Not the least among the arguments whose consideration should dispose to welcome among us the peoples of all countries, nationalities and color, is the fact that all races and varieties of men are improvable. This is the grand distinguishing attribute of humanity and separates man from all other animals. If it could be shown that any particular race of men are literally incapable of improvement, we might hesitate to welcome them here. But no such men are anywhere to be found, and if there were, it is not likely that they would ever trouble us with their presence.

The fact that the Chinese and other nations desire to come and do come, is a proof of their capacity for improvement and of their fitness to come…

Let the Chinaman come; he will help to augment the national wealth. He will help to develop our boundless resources; he will help to pay off our national debt. He will help to lighten the burden of national taxation. He will give us the benefit of his skill as a manufacturer and tiller of the soil, in which he is unsurpassed.

Some of the material in Douglass’ speech is necessarily dated, and some reflects the prejudices of his time, which even he was not entirely free of. At one point, he states that the Chinese suffer from a “total absence” of “imagination,” and at at another he could not resist making a gratuitous disparaging remark about the French. But his main points are still compelling.

I do not claim that immigration can never be restricted for any reason. There are rare extreme circumstances where restriction is the only way to prevent a great evil that cannot be forestalled by less draconian means. But as a general rule, we would do well to follow Douglass’ admonition that ” a liberal and brotherly welcome to all who are likely to come to the United states, is the only wise policy which this nation can adopt.”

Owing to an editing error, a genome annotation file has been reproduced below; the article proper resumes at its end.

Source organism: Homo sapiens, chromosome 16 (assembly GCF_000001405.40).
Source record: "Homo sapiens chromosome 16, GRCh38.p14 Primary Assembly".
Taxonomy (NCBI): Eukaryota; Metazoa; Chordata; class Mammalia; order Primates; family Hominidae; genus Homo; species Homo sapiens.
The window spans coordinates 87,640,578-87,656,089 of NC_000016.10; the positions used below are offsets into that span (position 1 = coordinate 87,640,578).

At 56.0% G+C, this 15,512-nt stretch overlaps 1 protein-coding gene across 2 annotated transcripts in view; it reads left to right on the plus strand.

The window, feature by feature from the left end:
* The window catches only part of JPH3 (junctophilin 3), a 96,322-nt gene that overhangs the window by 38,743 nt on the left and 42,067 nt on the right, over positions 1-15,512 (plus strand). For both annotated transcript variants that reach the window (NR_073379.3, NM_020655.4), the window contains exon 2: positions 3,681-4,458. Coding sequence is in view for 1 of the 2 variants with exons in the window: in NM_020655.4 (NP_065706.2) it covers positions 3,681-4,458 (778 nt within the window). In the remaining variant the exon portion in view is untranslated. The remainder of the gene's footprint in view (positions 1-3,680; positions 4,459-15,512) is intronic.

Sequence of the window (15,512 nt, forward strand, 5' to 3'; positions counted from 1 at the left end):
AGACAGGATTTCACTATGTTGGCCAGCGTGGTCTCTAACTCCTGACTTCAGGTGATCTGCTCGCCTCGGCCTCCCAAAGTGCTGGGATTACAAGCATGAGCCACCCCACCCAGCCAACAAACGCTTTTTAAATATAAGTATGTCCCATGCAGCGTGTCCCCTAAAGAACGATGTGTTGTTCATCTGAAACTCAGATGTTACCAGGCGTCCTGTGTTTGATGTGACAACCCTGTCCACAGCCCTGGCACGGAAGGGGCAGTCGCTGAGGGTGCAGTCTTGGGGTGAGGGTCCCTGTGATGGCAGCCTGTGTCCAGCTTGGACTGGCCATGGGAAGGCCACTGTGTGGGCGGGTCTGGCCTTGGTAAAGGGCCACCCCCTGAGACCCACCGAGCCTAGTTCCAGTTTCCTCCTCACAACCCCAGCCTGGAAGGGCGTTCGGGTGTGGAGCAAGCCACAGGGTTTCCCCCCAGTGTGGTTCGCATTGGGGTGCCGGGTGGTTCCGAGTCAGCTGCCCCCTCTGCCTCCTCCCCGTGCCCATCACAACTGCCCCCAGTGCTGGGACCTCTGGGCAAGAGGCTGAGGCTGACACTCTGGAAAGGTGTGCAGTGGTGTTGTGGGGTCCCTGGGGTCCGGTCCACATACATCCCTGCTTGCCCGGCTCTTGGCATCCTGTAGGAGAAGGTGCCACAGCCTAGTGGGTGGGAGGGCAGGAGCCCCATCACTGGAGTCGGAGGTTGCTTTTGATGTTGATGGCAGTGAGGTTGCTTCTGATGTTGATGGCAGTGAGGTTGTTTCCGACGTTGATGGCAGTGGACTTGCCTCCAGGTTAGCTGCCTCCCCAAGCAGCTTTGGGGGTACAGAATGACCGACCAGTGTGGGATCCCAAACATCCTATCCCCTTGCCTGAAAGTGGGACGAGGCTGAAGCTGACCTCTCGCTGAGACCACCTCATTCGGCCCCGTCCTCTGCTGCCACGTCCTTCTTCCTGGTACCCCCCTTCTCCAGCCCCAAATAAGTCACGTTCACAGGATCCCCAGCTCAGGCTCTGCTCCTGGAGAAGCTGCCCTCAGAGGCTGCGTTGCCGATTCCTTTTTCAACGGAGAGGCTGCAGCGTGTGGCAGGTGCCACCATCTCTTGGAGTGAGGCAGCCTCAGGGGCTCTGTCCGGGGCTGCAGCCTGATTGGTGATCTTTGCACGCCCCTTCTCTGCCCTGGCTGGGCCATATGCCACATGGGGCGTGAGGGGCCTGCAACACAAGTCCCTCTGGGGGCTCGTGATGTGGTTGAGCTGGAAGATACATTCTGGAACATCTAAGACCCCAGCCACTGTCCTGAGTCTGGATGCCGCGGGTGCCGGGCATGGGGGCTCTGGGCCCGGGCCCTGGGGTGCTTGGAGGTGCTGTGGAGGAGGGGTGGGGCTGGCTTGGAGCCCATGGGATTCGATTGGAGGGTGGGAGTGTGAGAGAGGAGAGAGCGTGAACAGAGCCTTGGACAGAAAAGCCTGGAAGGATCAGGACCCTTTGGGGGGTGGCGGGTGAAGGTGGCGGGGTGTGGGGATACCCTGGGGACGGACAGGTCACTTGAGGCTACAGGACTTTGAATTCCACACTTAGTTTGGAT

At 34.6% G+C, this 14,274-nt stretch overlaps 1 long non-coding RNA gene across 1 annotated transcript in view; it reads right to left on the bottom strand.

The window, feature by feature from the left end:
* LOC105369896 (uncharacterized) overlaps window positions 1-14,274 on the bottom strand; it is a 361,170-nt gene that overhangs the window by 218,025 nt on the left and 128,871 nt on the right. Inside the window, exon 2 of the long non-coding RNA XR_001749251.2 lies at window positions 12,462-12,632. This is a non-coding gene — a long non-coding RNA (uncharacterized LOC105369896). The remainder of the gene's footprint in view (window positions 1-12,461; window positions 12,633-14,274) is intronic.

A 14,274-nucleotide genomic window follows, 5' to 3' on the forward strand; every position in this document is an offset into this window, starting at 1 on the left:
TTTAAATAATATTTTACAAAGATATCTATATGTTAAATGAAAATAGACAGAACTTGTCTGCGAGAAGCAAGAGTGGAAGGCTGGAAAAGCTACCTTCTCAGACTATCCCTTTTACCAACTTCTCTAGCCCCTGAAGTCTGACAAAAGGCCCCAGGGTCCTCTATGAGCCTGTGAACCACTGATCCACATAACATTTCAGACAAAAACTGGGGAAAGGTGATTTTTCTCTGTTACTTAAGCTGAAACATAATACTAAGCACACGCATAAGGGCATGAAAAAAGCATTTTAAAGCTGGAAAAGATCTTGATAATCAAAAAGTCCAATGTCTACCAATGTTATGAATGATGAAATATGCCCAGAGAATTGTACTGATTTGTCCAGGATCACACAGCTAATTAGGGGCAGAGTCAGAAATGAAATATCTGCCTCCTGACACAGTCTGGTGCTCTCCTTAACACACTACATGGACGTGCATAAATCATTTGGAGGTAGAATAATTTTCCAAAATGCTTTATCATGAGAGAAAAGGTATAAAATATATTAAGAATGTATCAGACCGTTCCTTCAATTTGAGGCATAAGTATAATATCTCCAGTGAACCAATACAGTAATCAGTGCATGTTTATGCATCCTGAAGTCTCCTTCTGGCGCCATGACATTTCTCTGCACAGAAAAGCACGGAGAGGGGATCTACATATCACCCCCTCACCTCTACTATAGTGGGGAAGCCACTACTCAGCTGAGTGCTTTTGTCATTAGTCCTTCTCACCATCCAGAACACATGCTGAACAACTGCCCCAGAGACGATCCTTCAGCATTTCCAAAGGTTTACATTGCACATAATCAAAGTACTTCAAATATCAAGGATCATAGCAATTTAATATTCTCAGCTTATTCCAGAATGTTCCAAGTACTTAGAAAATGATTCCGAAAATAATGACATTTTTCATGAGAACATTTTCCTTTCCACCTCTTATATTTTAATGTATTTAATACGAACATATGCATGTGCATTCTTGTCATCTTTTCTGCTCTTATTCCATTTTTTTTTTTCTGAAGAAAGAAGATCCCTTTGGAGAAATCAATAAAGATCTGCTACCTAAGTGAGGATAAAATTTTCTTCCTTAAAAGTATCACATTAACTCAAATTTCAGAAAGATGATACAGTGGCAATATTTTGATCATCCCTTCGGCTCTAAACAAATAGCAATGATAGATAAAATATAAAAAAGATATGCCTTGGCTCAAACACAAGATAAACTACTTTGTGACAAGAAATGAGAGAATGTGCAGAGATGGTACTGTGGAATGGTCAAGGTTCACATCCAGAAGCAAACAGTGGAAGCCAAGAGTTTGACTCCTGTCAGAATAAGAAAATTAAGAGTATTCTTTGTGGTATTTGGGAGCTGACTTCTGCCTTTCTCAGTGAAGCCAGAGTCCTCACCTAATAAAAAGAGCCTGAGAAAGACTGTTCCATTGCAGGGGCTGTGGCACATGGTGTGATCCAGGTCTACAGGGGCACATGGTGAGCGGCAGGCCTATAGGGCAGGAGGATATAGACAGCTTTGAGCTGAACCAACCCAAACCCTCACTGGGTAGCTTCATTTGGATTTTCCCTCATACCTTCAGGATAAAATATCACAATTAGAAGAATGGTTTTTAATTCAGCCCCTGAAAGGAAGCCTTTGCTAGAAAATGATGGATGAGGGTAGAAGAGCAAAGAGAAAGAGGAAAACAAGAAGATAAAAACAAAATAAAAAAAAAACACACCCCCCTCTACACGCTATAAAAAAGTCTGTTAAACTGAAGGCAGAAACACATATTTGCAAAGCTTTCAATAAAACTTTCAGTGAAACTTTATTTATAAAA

For another insightful, but relatively little-known Douglass speech, see this post about his views on how we should remember the Civil War.

UPDATE: Some immigration restrictionists like to cite Douglass’ statements decrying many employers’ preferences for white immigrant labor over black labor, and state governments’ giving white immigrants voting rights that were denied to blacks. Neither of these positions, however, is equivalent to supporting legal restrictions on immigration, which Douglass opposed for the reasons noted above.

Ilya Somin is Professor of Law at George Mason University School of Law. His research focuses on constitutional law, property law, and the study of popular political participation and its implications for constitutional democracy. He is the author of Democracy and Political Ignorance: Why Smaller Government is Smarter (Stanford University Press, 2013), and coauthor of A Conspiracy Against Obamacare: The Volokh Conspiracy and the Health Care Case (Palgrave Macmillan, 2013). Somin has been a visiting professor at the University of Pennsylvania Law School, the University of Hamburg, Germany, and the University of Torcuato Di Tella in Buenos Aires, Argentina. Before joining the faculty at George Mason, Somin was the John M. Olin Fellow in Law at Northwestern University Law School in 2002-2003. In 2001-2002, he clerked for the Hon. Judge Jerry E. Smith of the U.S. Court of Appeals for the Fifth Circuit. Professor Somin earned his B.A., Summa Cum Laude, at Amherst College, M.A. in Political Science from Harvard University, and J.D. from Yale Law School.
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David Bernstein | April 10